Copyright © 2011 The Renaissance Music Review. All Rights Reserved.
Concerning the extent of my involvement with Bruce Springsteen, please refer to the 1997 Random House publication “The Mansion on the Hill” by Fred Goodman and the classic "Born to Run" album. Also, the 2012 Simon & Schuster publication "Bruce" by Peter Ames Carlin.
Although I really enjoyed the exciting years I spent working at the William Morris Agency, I had dreams and aspirations beyond what I was doing. So, in the late 1970’s I decided the time was right for me to strike out on my own and leave the agency.
My expectations of success in the music business were both lofty and realistic. However I soon learned that things don’t always work out the way you planned. In time I found myself an outsider, homeless and broke. Still, I refused to see myself as a victim. Instead, I chose to persevere, acknowledge the disappointments for what they were and look for a better way to do things. Since I no longer wanted to be an agent, I pursued other paths to try and get myself resituated in the music business. I took a shot at artist management, record production, and even held myself out as an independent consultant – NONE OF THESE EFFORTS WORKED! However, I eventually came to the understanding that these attempts were really not failures, but more a matter of me paying my dues for something better that would most assuredly come down the line. IT IS IMPORTANT FOR ONE TO HAVE A MEASURE OF SELF BELIEF AND FAITH IN THE CORRECTNESS OF WHAT THEY ARE TRYING TO DO! As a consequence, those experiences and my background as an agent became the impetus for the creation of The Renaissance Music Review.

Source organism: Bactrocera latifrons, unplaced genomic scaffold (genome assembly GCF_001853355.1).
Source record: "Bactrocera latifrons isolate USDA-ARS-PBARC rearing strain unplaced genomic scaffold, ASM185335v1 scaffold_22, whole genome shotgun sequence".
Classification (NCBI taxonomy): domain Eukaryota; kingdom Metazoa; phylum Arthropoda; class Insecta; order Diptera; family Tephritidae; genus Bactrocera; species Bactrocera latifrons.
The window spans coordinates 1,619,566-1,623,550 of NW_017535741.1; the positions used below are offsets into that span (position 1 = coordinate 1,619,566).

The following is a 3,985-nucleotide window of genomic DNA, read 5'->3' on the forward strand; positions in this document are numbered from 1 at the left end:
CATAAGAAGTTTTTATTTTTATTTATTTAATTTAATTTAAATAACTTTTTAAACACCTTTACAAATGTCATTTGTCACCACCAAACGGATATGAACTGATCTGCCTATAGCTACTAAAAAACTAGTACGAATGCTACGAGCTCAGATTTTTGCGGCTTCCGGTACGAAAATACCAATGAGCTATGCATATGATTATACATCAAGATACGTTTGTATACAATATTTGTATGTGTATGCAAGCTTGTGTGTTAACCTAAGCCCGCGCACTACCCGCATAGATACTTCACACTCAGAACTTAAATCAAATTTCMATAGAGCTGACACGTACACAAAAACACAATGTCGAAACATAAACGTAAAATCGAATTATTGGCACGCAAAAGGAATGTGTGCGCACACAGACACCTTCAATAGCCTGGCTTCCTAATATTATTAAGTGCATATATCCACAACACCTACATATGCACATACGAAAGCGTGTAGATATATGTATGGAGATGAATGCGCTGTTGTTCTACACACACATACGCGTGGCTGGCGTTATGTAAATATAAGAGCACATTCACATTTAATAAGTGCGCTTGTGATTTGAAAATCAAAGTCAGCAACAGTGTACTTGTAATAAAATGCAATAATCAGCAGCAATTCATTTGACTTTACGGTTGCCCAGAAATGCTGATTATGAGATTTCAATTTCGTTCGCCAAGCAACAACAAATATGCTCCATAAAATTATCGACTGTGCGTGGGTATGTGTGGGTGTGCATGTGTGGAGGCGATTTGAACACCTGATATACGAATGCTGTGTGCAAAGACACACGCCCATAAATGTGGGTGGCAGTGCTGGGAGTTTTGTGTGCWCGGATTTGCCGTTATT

So, having only limited finances from a part time telemarketing job, but brimming with renewed confidence, I began running my business from Central Park. All I needed was an answering service to receive calls, a post office box for mail, a subscription to trade publications and a pocket full of coins to return calls. Back then there were no such conveniences as the Internet or cells phones. Still, for me it was a new day. Stripped of certain trappings and the insidiousness of office politics, I found myself healthier, more determined and spiritually lighter. I also reasoned that if it has been this difficult for a guy with my background to succeed in a business where I had a degree of understanding, how seemingly impossible it must be for those without that same advantage.
That was then, this is now, and I have no desire to dwell on the past. The 21st century, technology, the digital world, and multiculturalism have ushered in many changes, and to a degree – leveled the playing field. Many people who for myriad reasons, who were once shut out and frustrated in their effort to achieve, now at least have a platform from which to be heard – THE INTERNET. Since I too have had that same experience, I mused, why not share some of what I have been blessed to have seen, done and learned with others?
Utilizing the services of upcoming quality artists for select in person appearances, Internet TV, and ongoing video episodes; TRMR will shed light on important music industry issues and demonstrate a process (NOT THE ONLY WAY) that should be of benefit for artists enthusiastic about their careers in the music business, and in building and growing their fan base.